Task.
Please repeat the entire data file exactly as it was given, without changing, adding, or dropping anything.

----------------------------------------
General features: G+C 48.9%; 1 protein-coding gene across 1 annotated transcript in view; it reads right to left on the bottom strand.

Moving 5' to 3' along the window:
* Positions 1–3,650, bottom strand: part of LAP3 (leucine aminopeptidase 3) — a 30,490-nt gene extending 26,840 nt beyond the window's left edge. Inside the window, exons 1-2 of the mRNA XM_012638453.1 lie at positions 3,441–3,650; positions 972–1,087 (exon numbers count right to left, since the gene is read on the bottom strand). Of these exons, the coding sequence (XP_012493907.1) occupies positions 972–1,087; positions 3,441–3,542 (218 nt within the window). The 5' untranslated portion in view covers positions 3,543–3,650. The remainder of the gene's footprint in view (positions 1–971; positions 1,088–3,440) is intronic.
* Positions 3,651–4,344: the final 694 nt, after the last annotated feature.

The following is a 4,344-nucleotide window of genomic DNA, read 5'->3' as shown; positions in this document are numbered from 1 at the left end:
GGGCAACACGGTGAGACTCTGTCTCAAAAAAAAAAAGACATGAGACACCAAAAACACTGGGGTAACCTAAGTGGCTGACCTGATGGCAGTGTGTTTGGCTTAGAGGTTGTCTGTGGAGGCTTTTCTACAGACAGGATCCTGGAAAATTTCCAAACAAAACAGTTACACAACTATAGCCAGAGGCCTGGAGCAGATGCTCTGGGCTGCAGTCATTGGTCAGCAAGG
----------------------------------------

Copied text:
General features: G+C 48.9%; 1 protein-coding gene across 1 annotated transcript in view; it reads right to left on the bottom strand.

Moving 5' to 3' along the window:
* Positions 1–3,650, bottom strand: part of LAP3 (leucine aminopeptidase 3) — a 30,490-nt gene extending 26,840 nt beyond the window's left edge. Inside the window, exons 1-2 of the mRNA XM_012638453.1 lie at positions 3,441–3,650; positions 972–1,087 (exon numbers count right to left, since the gene is read on the bottom strand). Of these exons, the coding sequence (XP_012493907.1) occupies positions 972–1,087; positions 3,441–3,542 (218 nt within the window). The 5' untranslated portion in view covers positions 3,543–3,650. The remainder of the gene's footprint in view (positions 1–971; positions 1,088–3,440) is intronic.
* Positions 3,651–4,344: the final 694 nt, after the last annotated feature.

The following is a 4,344-nucleotide window of genomic DNA, read 5'->3' as shown; positions in this document are numbered from 1 at the left end:
GGGCAACACGGTGAGACTCTGTCTCAAAAAAAAAAAGACATGAGACACCAAAAACACTGGGGTAACCTAAGTGGCTGACCTGATGGCAGTGTGTTTGGCTTAGAGGTTGTCTGTGGAGGCTTTTCTACAGACAGGATCCTGGAAAATTTCCAAACAAAACAGTTACACAACTATAGCCAGAGGCCTGGAGCAGATGCTCTGGGCTGCAGTCATTGGTCAGCAAGG